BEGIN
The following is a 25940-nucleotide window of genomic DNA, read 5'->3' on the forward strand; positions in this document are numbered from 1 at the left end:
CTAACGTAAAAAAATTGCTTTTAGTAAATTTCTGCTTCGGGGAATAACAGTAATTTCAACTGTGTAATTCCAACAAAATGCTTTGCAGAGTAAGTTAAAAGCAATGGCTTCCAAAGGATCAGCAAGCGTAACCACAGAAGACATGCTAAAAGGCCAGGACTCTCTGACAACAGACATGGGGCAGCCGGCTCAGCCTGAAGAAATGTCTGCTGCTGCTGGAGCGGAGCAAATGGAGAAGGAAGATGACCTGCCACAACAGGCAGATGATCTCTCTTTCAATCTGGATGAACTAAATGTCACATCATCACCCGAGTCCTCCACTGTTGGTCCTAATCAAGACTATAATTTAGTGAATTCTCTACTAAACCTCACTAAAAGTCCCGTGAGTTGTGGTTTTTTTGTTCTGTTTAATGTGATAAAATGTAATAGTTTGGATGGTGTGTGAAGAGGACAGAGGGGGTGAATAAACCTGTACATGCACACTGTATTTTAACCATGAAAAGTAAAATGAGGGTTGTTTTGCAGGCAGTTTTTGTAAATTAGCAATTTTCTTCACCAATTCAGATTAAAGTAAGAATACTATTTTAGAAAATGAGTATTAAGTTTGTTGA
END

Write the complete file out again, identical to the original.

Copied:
The following is a 25940-nucleotide window of genomic DNA, read 5'->3' on the forward strand; positions in this document are numbered from 1 at the left end:
CTAACGTAAAAAAATTGCTTTTAGTAAATTTCTGCTTCGGGGAATAACAGTAATTTCAACTGTGTAATTCCAACAAAATGCTTTGCAGAGTAAGTTAAAAGCAATGGCTTCCAAAGGATCAGCAAGCGTAACCACAGAAGACATGCTAAAAGGCCAGGACTCTCTGACAACAGACATGGGGCAGCCGGCTCAGCCTGAAGAAATGTCTGCTGCTGCTGGAGCGGAGCAAATGGAGAAGGAAGATGACCTGCCACAACAGGCAGATGATCTCTCTTTCAATCTGGATGAACTAAATGTCACATCATCACCCGAGTCCTCCACTGTTGGTCCTAATCAAGACTATAATTTAGTGAATTCTCTACTAAACCTCACTAAAAGTCCCGTGAGTTGTGGTTTTTTTGTTCTGTTTAATGTGATAAAATGTAATAGTTTGGATGGTGTGTGAAGAGGACAGAGGGGGTGAATAAACCTGTACATGCACACTGTATTTTAACCATGAAAAGTAAAATGAGGGTTGTTTTGCAGGCAGTTTTTGTAAATTAGCAATTTTCTTCACCAATTCAGATTAAAGTAAGAATACTATTTTAGAAAATGAGTATTAAGTTTGTTGA